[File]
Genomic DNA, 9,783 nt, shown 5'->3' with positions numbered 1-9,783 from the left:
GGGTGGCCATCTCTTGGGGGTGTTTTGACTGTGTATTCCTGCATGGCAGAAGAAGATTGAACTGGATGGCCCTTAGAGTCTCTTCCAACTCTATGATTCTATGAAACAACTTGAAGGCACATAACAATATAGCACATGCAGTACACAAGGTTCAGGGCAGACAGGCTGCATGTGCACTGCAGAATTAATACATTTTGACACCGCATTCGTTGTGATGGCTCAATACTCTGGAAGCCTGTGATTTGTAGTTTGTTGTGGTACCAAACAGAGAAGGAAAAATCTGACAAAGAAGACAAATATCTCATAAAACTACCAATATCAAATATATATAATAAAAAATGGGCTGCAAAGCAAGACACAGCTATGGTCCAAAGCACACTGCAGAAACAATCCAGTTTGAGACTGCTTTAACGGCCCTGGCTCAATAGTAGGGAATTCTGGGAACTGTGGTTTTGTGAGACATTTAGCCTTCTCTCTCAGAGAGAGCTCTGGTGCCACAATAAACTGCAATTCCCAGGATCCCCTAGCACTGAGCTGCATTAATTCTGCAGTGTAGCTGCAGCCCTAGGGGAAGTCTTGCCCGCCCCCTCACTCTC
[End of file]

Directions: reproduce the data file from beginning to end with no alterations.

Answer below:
Genomic DNA, 9,783 nt, shown 5'->3' with positions numbered 1-9,783 from the left:
GGGTGGCCATCTCTTGGGGGTGTTTTGACTGTGTATTCCTGCATGGCAGAAGAAGATTGAACTGGATGGCCCTTAGAGTCTCTTCCAACTCTATGATTCTATGAAACAACTTGAAGGCACATAACAATATAGCACATGCAGTACACAAGGTTCAGGGCAGACAGGCTGCATGTGCACTGCAGAATTAATACATTTTGACACCGCATTCGTTGTGATGGCTCAATACTCTGGAAGCCTGTGATTTGTAGTTTGTTGTGGTACCAAACAGAGAAGGAAAAATCTGACAAAGAAGACAAATATCTCATAAAACTACCAATATCAAATATATATAATAAAAAATGGGCTGCAAAGCAAGACACAGCTATGGTCCAAAGCACACTGCAGAAACAATCCAGTTTGAGACTGCTTTAACGGCCCTGGCTCAATAGTAGGGAATTCTGGGAACTGTGGTTTTGTGAGACATTTAGCCTTCTCTCTCAGAGAGAGCTCTGGTGCCACAATAAACTGCAATTCCCAGGATCCCCTAGCACTGAGCTGCATTAATTCTGCAGTGTAGCTGCAGCCCTAGGGGAAGTCTTGCCCGCCCCCTCACTCTC